I agree. You should have read your marriage contract. The fact that you didn't though, is not a problem with the Islamic faith nor with the Pakistani nation. It is a problem of cultural awareness and an unwillingness to break with tradition even when it serves the greater good. You'll find this problem everywhere in the developing (and in some cases, the developed) world, not just in Muslim countries, not just in Pakistan. And Ms. Nasir, it falls to people like you and me, with our Masters degrees and our impeccable diction, to do what we can to fix things. How? By encouraging our countrymen and women to think for themselves and providing them with outlets for unique expression and opportunities to learn. Not by selling a sob story to a rag.

Wednesday, February 03, 2010

Of Speeding Tickets and Such

So I got a speeding ticket in Michigan this past Friday night (rushing to see the Indian and his fiancee)... it had been over two years since my last one (ticket, not Indian... never mind). It was dark. I didn't see the sneaky fellow sitting in the median with all his lights off... flew by, lights flash, stop, talk, wait, talk, ticket and on my way in about 5 minutes. The officer was civil, as most are, but I still got hit with a hundred and fifty five dollar bill... doing between 20 and 25 miles an hour over the posted speed limit (70).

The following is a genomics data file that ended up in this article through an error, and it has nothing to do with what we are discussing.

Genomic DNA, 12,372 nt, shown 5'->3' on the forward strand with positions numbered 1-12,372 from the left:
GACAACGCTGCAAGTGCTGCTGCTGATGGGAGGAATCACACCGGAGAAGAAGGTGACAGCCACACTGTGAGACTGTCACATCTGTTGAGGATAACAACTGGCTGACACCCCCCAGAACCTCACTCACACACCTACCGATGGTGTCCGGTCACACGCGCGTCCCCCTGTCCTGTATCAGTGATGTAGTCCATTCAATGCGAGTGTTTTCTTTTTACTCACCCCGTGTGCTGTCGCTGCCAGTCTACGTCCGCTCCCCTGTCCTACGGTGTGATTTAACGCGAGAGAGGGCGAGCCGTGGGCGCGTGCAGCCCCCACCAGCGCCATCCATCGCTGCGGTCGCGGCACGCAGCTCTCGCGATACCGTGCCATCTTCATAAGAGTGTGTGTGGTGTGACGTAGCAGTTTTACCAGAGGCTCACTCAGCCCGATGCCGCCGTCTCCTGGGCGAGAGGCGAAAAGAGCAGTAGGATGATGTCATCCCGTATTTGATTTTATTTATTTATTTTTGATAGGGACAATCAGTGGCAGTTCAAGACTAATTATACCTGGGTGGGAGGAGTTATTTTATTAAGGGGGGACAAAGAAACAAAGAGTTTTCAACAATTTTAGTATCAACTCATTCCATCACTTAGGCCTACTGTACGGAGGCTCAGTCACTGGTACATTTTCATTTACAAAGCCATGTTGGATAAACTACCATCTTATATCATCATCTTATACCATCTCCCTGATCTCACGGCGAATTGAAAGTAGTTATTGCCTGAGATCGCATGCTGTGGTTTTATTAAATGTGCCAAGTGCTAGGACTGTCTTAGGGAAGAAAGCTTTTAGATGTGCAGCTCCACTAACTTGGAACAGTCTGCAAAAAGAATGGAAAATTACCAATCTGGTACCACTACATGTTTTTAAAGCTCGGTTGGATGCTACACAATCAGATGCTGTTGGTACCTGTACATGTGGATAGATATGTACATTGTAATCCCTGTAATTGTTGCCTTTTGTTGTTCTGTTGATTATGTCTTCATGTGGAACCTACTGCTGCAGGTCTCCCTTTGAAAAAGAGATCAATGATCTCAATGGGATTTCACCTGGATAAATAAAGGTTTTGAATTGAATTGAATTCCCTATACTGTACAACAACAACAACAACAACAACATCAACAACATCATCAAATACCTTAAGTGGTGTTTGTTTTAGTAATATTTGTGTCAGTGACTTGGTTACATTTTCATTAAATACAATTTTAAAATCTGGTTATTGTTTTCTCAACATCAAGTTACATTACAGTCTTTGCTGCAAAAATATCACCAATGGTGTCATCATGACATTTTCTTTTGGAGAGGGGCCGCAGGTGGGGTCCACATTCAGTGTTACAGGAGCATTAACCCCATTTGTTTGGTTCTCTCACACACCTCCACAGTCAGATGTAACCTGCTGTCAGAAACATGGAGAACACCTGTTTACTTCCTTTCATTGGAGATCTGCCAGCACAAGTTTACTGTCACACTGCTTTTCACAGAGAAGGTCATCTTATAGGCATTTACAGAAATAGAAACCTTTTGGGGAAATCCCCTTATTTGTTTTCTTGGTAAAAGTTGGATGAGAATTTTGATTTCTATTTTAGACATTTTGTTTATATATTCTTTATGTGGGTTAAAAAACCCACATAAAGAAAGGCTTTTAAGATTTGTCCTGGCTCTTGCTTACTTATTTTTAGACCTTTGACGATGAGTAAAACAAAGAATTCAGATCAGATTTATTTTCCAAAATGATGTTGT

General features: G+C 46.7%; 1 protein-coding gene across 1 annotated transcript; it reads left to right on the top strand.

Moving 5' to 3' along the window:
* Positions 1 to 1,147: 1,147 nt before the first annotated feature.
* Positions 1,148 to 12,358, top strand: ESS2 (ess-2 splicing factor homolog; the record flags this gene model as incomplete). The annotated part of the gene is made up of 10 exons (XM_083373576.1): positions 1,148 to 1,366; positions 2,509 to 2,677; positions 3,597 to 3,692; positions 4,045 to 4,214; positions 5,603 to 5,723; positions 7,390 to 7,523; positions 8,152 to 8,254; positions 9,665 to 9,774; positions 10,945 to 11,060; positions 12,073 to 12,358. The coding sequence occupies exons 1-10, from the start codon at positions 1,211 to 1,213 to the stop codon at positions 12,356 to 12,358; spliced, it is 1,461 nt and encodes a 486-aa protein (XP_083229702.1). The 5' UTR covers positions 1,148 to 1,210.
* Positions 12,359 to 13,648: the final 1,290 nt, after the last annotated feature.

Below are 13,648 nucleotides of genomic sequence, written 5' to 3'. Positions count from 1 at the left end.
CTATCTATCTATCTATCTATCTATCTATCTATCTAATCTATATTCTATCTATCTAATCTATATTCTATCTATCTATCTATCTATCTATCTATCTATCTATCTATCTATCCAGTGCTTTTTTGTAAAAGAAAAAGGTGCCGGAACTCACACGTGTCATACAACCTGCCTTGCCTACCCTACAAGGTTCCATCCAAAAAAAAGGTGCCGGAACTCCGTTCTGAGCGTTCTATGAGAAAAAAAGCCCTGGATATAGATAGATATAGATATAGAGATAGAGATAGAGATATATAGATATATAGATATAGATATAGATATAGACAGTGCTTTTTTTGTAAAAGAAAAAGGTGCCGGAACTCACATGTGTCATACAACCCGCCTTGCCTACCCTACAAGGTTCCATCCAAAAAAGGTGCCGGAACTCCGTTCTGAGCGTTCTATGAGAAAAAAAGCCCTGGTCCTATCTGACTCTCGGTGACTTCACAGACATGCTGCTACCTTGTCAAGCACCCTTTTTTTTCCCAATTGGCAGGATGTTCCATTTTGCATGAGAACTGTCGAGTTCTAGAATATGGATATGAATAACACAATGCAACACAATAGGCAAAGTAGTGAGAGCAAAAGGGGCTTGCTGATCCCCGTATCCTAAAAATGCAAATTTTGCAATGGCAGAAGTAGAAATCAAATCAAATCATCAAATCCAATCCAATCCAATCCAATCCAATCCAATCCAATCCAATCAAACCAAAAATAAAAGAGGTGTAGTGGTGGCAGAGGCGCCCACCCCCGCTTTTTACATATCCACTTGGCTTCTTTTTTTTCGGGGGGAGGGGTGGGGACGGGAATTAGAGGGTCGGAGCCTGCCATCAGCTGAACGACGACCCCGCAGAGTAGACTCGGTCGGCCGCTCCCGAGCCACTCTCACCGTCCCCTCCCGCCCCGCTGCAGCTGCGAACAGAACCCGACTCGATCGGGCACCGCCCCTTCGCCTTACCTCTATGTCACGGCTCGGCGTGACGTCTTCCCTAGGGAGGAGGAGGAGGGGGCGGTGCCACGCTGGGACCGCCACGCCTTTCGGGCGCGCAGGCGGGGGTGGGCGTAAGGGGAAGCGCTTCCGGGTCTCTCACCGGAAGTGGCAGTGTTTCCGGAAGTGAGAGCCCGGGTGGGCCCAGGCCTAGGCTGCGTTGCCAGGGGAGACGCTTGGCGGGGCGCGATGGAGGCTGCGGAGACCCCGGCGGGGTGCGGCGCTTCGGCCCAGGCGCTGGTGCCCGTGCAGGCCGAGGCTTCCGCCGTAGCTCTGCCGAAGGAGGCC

So here's my philosophy on speed limits. They are stupid. They serve no purpose other than to pad the coffers of whatever law enforcement agency decides they want to enforce them. Drivers should be able to drive as fast as they want on the road for as long as they want without speed limits to deal with/worry about/look out for. But (there's always a but), the penalties for at fault accidents or other losses of control should be so severe (25 years to life, for example) that people will think twice before pushing the pedal down just in case something goes wrong. The benefits of this are twofold. First, drivers such as myself who believe in filling the empty road ahead of them while maintaining full control of their vehicles will not have to deal with being pulled over for nominal speeding offences. And second, really bad drivers (and East Asians - I'm sorry; THAT stereotype is completely true), who weave dangerously through traffic and in general act like complete jerks on the road, will be forced to get their act together, because even the tiniest dent could cost them dear.
Think about it.
All this aside, I really don't mind getting ticketed every now and then because: